News & Events
VoiceSignal Technologies: An Entrepreneurial Success Story
HARTFORD, Conn. – Thomas Lazay’s entrepreneurial success story began with a simple query: “Do you want to start a company?” Dan Roth, a friend and future business partner, posed that question to Lazay during the winter recess of their senior year at Trinity, when both were pondering life after graduation.
“Well, why not start a company?” thought Lazay ’95, who had majored in computer science but had no concrete post-college plans. And so began a journey of product development, some successful and others not, that ultimately led to the sale of VoiceSignal Technologies Inc., the dominant supplier of speech recognition technology in mobile phones, in August 2007 for $293 million.
|Pictured above, from left to right, are Thomas Lazay '95, Trinity student Scotty
Eckenthal '12, and Computer Science Professor Ralph Morelli.
Lazay, a member of Trinity’s Board of Fellows, told his tale of entrepreneurial fits and starts to a gathering of students participating in the Humanitarian Free and Open Source Software (HFOSS) Summer Institute last week. The program is headed by Computer Science Professor Ralph Morelli, (who taught Lazay as a student), and HFOSS Project Director Trishan de Lanerolle.
Lazay told the students, half-joking, that he wasn’t very proficient at computer programming so the idea of getting involved in a start-up company was an idea that held great appeal. Motivated by a cousin who had been partially paralyzed and suffered from bed sores, Lazay’s and Roth’s first effort was the development of an inexpensive hospital bed that would prevent the formation of decubitus ulcers, otherwise known as bed sores.
“That lasted three months,” said Lazay, explaining that in the world of start-ups, “dead ends happen all of the time. We were not visionaries. We fumbled our way through.”
Their next idea was a bit more successful, even if it didn’t lead to riches. Using an elementary form of speech recognition, the duo came up with Lamp Commander, a voice-activated light that a person could turn on and off by speaking to it. After a short and mildly successful run, Lazay and Roth decided to turn their attention to the more lucrative toy market.
Again, Lazay and Roth met with some success using their speech recognition technology, but they soon realized that toys have a short shelf life and that “nine out of 10 toys disappear after their first season.”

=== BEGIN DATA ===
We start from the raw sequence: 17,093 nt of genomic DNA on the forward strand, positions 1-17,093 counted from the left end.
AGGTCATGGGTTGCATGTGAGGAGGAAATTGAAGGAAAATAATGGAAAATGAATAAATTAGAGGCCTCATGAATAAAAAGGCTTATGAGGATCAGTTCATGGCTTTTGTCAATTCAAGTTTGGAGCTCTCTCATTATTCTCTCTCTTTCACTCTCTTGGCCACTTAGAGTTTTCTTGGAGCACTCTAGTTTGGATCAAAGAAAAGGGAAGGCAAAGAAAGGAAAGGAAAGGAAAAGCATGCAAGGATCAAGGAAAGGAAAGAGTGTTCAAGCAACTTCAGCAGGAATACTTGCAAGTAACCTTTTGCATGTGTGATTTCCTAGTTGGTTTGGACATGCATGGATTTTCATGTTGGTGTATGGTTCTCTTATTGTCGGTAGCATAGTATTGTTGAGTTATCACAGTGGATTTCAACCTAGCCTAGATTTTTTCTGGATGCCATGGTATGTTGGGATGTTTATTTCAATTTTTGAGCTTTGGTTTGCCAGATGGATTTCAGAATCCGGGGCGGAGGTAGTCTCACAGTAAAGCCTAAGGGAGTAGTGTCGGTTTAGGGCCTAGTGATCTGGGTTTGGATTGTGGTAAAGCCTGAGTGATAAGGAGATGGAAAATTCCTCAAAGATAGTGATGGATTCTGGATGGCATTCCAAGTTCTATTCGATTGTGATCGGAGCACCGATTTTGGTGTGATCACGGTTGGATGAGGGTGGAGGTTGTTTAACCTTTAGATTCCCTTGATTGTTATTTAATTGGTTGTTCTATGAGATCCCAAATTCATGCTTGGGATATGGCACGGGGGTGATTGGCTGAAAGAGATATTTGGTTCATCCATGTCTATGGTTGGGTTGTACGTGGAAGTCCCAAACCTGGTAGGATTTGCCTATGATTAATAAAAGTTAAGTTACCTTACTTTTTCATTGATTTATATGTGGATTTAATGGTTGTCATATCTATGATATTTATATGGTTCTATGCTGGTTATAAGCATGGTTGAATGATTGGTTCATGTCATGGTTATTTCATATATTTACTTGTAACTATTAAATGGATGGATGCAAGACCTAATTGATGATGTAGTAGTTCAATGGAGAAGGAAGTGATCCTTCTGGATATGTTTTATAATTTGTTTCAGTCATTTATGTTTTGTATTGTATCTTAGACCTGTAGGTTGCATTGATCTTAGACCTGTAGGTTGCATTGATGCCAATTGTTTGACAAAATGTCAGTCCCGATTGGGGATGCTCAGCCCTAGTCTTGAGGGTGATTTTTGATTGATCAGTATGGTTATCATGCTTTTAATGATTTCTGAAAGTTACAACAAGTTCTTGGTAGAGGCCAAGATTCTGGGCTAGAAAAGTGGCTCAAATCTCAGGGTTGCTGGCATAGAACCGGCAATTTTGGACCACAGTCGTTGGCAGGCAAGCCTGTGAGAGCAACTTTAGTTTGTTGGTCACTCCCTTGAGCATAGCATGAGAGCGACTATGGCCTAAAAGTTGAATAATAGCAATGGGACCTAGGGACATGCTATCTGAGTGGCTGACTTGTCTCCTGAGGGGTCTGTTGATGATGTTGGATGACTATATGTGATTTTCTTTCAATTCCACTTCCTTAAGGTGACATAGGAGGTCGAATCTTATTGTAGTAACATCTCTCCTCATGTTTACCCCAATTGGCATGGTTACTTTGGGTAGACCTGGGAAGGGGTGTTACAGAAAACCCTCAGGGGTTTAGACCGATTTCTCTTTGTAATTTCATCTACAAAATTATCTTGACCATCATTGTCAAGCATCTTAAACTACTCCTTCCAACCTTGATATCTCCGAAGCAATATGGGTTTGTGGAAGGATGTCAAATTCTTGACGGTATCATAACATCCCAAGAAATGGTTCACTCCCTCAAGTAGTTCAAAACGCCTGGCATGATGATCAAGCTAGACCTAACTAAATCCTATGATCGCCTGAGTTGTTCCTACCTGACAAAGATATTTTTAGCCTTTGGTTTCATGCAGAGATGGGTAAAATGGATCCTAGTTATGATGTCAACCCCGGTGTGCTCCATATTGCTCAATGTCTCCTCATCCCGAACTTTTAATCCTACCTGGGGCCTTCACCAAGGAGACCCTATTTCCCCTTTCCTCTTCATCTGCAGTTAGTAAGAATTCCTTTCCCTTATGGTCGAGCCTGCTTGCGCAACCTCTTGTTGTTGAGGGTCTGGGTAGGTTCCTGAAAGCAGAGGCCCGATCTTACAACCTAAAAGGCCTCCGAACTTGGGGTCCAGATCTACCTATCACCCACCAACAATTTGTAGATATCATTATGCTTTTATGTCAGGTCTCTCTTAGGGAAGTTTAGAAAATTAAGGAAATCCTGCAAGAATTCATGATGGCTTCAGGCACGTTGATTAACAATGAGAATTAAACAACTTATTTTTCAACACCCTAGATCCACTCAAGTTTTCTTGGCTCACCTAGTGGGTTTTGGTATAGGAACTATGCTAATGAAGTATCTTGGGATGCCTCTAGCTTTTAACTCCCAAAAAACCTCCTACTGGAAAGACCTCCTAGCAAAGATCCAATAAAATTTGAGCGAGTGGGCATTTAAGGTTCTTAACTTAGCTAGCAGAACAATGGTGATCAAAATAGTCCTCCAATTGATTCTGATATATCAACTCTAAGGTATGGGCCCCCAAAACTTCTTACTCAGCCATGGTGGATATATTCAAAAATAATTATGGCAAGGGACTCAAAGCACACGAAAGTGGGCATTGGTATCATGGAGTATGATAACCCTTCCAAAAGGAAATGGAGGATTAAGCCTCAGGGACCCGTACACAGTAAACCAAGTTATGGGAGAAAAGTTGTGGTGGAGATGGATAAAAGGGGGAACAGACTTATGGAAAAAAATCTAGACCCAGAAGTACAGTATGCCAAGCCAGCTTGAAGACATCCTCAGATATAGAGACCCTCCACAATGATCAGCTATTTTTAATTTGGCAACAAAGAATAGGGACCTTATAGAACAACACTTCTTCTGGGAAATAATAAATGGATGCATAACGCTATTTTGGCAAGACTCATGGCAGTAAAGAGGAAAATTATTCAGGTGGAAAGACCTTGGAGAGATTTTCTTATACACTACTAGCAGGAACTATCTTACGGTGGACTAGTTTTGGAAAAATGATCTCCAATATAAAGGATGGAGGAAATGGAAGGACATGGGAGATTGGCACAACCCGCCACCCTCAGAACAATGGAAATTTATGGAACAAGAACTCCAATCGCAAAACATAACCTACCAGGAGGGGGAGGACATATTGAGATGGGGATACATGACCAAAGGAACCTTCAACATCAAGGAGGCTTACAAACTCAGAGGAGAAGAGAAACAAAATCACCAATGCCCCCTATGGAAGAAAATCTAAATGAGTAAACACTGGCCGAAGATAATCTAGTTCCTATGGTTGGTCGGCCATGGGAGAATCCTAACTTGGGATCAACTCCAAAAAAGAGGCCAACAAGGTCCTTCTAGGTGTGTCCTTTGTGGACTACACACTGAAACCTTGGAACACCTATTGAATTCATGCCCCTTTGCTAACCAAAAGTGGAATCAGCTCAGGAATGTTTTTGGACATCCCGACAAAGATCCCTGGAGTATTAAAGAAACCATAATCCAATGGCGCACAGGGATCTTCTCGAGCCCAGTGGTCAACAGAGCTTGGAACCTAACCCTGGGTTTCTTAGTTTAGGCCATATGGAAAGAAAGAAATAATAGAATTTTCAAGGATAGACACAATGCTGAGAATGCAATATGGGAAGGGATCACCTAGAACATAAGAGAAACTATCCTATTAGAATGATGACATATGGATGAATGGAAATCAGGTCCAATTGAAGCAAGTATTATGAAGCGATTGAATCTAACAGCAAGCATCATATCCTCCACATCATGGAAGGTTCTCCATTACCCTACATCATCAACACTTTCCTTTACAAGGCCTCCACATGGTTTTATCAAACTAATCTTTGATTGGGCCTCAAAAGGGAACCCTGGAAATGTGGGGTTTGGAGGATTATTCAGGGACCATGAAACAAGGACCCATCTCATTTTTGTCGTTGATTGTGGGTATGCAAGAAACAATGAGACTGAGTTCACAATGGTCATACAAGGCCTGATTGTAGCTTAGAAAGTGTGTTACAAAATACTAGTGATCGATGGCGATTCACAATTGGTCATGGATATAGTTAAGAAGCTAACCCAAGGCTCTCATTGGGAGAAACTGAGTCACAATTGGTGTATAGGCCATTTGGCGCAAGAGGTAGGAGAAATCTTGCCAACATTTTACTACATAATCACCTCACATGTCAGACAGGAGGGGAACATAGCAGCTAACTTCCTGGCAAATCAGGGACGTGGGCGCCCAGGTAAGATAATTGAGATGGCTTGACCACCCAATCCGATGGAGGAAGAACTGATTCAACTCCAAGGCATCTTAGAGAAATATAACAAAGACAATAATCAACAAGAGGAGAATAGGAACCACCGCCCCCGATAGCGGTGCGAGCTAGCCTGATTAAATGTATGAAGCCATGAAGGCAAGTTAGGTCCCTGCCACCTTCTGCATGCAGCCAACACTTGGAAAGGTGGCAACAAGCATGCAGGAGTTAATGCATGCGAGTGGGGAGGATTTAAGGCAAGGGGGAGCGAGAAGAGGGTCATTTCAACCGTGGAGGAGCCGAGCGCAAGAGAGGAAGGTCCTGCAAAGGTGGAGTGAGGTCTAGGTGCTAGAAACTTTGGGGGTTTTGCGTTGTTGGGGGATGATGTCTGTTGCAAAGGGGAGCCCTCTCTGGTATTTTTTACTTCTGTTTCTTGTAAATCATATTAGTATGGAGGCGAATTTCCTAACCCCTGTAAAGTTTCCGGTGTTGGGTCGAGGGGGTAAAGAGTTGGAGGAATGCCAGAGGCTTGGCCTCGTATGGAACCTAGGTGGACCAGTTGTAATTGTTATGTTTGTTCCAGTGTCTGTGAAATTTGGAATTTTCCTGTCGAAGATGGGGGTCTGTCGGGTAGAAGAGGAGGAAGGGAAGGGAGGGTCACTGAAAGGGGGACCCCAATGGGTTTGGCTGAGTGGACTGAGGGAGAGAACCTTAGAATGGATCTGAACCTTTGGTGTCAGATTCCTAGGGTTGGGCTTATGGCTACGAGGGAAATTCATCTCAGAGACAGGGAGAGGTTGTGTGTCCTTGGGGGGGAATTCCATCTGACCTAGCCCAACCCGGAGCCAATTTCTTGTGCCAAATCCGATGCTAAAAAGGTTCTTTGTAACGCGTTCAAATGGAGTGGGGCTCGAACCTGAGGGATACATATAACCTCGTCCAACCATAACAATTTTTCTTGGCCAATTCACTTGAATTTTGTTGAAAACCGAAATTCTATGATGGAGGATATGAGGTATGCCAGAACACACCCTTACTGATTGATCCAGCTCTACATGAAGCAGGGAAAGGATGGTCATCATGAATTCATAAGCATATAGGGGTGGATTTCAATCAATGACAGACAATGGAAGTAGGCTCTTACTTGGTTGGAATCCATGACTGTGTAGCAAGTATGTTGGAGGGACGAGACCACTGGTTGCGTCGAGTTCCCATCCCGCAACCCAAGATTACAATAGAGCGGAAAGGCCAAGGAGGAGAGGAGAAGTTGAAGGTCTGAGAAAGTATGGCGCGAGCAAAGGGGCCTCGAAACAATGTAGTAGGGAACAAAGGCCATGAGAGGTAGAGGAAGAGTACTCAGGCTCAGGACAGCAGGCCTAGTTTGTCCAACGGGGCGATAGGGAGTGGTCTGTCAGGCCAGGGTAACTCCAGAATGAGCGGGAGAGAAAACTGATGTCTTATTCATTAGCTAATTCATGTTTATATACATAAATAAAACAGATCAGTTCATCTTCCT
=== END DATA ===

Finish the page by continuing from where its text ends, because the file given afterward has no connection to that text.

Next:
They then turned their attention to the growing field of mobile phones and set out to raise venture capital. Lazay told the students that “human networking is one of the most powerful assets” at their disposal. Lazay and Roth managed to raise $8.5 million to develop voice recognition systems for mobile phones. In the process, they hired some of the best experts and researchers in the field and managed to fend off a lawsuit. They overcame other challenges, as well, including figuring out a way to get the mobile phones to respond to voice commands in languages other than English and to different dialects and pronunciations.
Between 2005 and 2007, VoiceSignal Technologies met with great success, and the voice recognition system that Lazay and Roth had developed was widely used. Indeed, by ‘07, hundreds of millions of mobile phones were deployed in dozens of countries using VoiceSignal’s software.
By that time, however, the two partners realized it was time to cash in on their success. They hired Goldman Sachs to negotiate the sale of the company, which was ultimately bought by Nuance Communications in 2007. Since then, Lazay has worked as a consultant and is, once again, pondering his next move.
Regarding his experience as an entrepreneur, Lazay offered the HFOSS students some lessons as they look to the future: make use of personal networking; choose a complementary partner; hire the best; develop excellent communication skills; know when to cut your losses; be paranoid; be persistent; and ignore a one-size-fits-all mentality.